Jane Austen’s instinct was right for herself, and perhaps right, in a more profound sense, for the novel. The light is the best foil for the dark: boredom, misery, and despair are revealed the more sharply and effectively through a surface of serenity, comedy, and good humor. Doing it the other way around is far more difficult, as many powerful and sincere novelists have found to their cost; indeed a true double picture cannot be achieved by such direct means at all, and it is significant that the novelists of our time who have really managed to learn from Jane Austen (itself a rare feat) are those with the surest instinct for this lesson. Ivy Compton-Burnett, Elizabeth Bowen, Elizabeth Taylor, Barbara Pym, all learned it in their different ways.

This double focus is the real clue to Jane Austen, to her life as to her art; and it is her art that makes a clear case of what must be, after all, a fairly universal situation. When an aunt gives the wrong advice, or a tiresome old woman is thoughtlessly snubbed, we apprehend with piercing clarity the dual nature of things, the heaven and hell in which we simultaneously live. The crack in the teacup opens, as Auden writes, a lane to the land of the dead. Jane Austen would have laughed at this view of her novels, or found it tasteless and incomprehensible, which is why the modern criticism of her novels often seems unreal in relation to their actual world. Walton Litz rightly says that her dilemma is “an epitome of the dilemma faced by the free spirit in a limited world,” but that does not indicate what her art is doing in practical terms, which is to make the savagery and monotony of ordinary life delightful to read about. It is deeply misleading to say there is a “real” Jane Austen, quite unlike the delightful Jane who, as Henry James dryly observed, was so much to everyone’s advantage.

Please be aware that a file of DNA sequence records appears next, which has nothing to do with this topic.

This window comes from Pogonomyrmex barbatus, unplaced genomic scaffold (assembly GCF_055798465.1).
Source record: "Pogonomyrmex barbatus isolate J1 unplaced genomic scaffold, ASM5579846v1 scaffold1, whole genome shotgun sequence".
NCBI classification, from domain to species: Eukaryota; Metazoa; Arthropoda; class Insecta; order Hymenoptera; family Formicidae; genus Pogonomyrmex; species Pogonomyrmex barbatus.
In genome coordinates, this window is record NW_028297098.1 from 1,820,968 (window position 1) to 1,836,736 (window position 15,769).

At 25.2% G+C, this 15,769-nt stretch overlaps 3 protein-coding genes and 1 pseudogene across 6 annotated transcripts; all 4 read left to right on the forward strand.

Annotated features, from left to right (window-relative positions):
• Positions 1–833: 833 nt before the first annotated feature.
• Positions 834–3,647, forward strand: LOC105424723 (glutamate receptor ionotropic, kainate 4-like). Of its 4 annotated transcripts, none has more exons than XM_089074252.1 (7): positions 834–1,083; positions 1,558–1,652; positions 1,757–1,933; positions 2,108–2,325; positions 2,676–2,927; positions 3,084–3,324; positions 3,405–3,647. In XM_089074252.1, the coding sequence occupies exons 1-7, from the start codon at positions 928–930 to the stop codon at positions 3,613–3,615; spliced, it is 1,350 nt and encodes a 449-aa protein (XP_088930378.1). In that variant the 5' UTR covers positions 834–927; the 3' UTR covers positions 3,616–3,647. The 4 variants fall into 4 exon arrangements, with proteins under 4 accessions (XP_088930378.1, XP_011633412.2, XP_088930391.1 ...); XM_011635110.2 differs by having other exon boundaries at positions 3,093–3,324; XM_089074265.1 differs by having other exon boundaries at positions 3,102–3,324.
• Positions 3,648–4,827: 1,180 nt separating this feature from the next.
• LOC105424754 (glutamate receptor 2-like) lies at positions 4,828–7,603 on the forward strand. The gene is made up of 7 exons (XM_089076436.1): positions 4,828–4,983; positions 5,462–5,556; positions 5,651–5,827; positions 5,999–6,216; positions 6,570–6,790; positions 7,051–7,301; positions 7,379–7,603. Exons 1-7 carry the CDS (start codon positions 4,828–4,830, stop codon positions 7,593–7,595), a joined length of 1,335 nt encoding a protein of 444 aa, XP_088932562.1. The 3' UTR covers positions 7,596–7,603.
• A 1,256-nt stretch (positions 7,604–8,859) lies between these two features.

Halperin’s achievement is to imply nothing of the sort, while at the same time suggesting with considerable vividness what it must actually have felt to live like Jane Austen, and even to die like her at forty-one of adrenal tuberculosis, a disease now easily controlled by cortisone. His biography is admirably complemented by George Holbert Tucker’s history of the Austen family, a labor of love more traditionally accomplished and clearly set out so that the reader can follow the fortunes of each relation in turn. It contains a long and detailed account of what must have been the most dramatic event among the Austen relatives—the arrest and trial of Jane’s rich and formidable aunt, Mrs. Leigh Perrot, on a charge of shoplifting in Bath. Clearly she had been blackmailed by an unscrupulous shopkeeper—she was found not guilty—but had the verdict gone against her she would have been transported to Botany Bay, and the youthful Jane, who had volunteered to stay with her in prison—an offer gratefully declined—would have had a convict among her relations.

It is unlikely she would have used the incident for “copy.” Though she loved jaunts and visits she had no impulse to widen the scope of her experience or to bring new aspects of society into her art. She excused herself from attending a grand party at her sister-in-law’s to meet Madame de Staël, and that may have been not only from shyness but from an instinct to avoid anything resembling competition. Had she lived another twenty-eight years, like her elder sister, the pair would no doubt have grown contentedly old together in Chawton. How many more novels would have been written? Would there have been a falling-off in her powers? No way to tell, but there is a certain fitness about the fact that her life and work had the same sort of pattern, the same tragic completeness, as those of her Romantic contemporaries, Keats, Shelley, and Byron, about whom, insofar as she knew of them, she registered little beyond amusement.

This Issue

May 9, 1985